At Last: Philo in The Hall of Fame
"While the great minds of science, financed by the biggest companies in the world, wrestled with 19th century solutions to a 20th century problem, Philo T. Farnsworth, age 14, dreamed of trapping light in an empty jar and transmitting it, one line at a time, on a magnetically deflected beam of electrons."
-- From The Boy Who Invented Television by Paul Schatzkin
It's about time...
September 7, 1927 is not exactly a landmark date on most calendars, but it's a date that changed the world.
For that is the date on which television as we know it arrived on this planet.
The date is largely lost to history, along with the man who achieved what was at the time a "breakthrough of epic proportions." His name was
Philo T. Farnsworth
This achievement has been largely hidden from popular history behind a veil of corporate intrigue and deception that has persisted for almost eight decades.
But the industry that was spawned from Philo's fertile mind will go a long way toward lifting that veil on March 11, 2013, when Philo T. Farnsworth is at long last inducted into the Television Academy Hall of Fame for "inventing all-electronic television transmission."
The Essential Dates and Numbers:
1921: Philo Farnsworth figures out how to transmit moving images by bouncing electrons around in a vacuum tube. Legend has it that the idea occurred to him after surveying parallel rows he had plowed in an Idaho beet field.
1927: The principal of all-electronic television transmission is demonstrated for the first time on a work bench in San Francisco on Sept 7, 1927.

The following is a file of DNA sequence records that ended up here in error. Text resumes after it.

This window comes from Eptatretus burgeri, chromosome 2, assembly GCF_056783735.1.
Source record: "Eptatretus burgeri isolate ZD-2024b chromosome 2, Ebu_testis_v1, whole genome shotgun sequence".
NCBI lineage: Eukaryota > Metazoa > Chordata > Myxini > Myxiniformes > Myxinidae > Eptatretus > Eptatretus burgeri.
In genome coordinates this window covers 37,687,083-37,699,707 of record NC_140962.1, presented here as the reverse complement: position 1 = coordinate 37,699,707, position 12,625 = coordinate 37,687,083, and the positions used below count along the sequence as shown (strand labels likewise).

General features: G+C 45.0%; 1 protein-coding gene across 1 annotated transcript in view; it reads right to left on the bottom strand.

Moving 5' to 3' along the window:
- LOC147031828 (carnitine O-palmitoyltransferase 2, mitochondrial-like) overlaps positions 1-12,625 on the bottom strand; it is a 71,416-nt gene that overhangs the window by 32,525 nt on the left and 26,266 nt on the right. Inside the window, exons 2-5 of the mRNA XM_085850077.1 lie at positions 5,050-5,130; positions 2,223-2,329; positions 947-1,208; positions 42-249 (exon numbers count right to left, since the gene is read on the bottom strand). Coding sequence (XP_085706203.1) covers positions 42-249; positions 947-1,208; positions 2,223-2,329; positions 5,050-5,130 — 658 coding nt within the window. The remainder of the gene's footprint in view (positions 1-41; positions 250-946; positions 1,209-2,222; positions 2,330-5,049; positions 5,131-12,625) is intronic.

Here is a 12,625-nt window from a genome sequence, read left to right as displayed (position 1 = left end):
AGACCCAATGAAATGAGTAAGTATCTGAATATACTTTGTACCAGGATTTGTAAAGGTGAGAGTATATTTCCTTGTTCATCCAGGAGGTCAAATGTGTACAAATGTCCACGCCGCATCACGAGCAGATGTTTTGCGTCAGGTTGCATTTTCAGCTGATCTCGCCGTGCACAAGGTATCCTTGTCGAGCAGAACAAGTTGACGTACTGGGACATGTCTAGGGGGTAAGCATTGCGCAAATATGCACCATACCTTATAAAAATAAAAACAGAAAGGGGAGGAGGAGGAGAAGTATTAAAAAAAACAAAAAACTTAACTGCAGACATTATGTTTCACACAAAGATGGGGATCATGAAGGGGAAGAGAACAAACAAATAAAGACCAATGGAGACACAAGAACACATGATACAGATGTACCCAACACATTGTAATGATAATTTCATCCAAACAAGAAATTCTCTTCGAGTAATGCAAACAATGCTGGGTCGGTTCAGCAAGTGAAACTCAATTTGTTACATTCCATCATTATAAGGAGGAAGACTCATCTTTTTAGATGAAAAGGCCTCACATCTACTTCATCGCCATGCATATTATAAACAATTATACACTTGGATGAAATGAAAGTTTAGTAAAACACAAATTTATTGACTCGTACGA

1930: 3 patents covering Farnsworth's invention are issued on August 30, 1930. Patent #1,773,980 includes language that describes the "electrical image," the indispensable ingredient in transmitting television pictures by wholly electronic means. More than 150 additional patents followed over the next decade.
1930 - 1939: Farnsworth is engaged in patent interference litigation with the Radio Corporation of America, which was determined to seize control of Farnsworth's "electrical image" claim. The claim was settled in the 1934 Interference #64,027 where in "priority of invention is awarded to... Philo T. Farnsworth."
1939: Unable to proceed with commercial television without them, RCA accepts a license for the use of Farnsworth's patents. It is the first time in its corporate history that RCA accepts a patent license from an inventor outside its own laboratories. After nearly a decade of delay, television is ready for the marketplace -- just in time to be stalled for another half-decade by World War II.
1940s and '50s: Television is finally unleashed on the world. At it's heart is a camera tube called the "Image Orthicon" which is based largely on Farnsworth's patent #2,087,683 in addition to his earlier patents.
Scenes from the Induction Banquet:
Due to unforeseen time constraints, Jessica Farnsworth Moulton was not permitted to read the remarks that she had written in acceptance of her great-grandfather's induction in to the Television Hall of Fame. Had she been allowed, this is what Jessica would have said: